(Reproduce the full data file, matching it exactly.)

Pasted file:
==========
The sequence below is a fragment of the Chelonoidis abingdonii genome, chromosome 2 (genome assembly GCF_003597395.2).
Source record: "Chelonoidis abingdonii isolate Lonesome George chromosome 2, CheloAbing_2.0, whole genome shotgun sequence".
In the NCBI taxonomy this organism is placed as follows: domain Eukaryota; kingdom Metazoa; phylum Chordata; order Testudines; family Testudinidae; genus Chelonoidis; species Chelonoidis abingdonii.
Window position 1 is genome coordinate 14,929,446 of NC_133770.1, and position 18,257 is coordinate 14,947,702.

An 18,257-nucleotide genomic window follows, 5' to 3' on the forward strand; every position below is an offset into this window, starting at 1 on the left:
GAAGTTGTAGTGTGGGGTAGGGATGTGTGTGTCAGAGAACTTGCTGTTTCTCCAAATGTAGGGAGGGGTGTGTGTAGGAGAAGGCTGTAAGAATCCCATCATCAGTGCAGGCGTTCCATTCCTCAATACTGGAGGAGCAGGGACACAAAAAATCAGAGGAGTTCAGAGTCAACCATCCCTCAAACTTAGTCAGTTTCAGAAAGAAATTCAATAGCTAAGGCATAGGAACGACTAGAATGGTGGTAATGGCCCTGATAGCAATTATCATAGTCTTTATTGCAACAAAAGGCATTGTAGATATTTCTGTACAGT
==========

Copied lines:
The sequence below is a fragment of the Chelonoidis abingdonii genome, chromosome 2 (genome assembly GCF_003597395.2).
Source record: "Chelonoidis abingdonii isolate Lonesome George chromosome 2, CheloAbing_2.0, whole genome shotgun sequence".
In the NCBI taxonomy this organism is placed as follows: domain Eukaryota; kingdom Metazoa; phylum Chordata; order Testudines; family Testudinidae; genus Chelonoidis; species Chelonoidis abingdonii.
Window position 1 is genome coordinate 14,929,446 of NC_133770.1, and position 18,257 is coordinate 14,947,702.

An 18,257-nucleotide genomic window follows, 5' to 3' on the forward strand; every position below is an offset into this window, starting at 1 on the left:
GAAGTTGTAGTGTGGGGTAGGGATGTGTGTGTCAGAGAACTTGCTGTTTCTCCAAATGTAGGGAGGGGTGTGTGTAGGAGAAGGCTGTAAGAATCCCATCATCAGTGCAGGCGTTCCATTCCTCAATACTGGAGGAGCAGGGACACAAAAAATCAGAGGAGTTCAGAGTCAACCATCCCTCAAACTTAGTCAGTTTCAGAAAGAAATTCAATAGCTAAGGCATAGGAACGACTAGAATGGTGGTAATGGCCCTGATAGCAATTATCATAGTCTTTATTGCAACAAAAGGCATTGTAGATATTTCTGTACAGT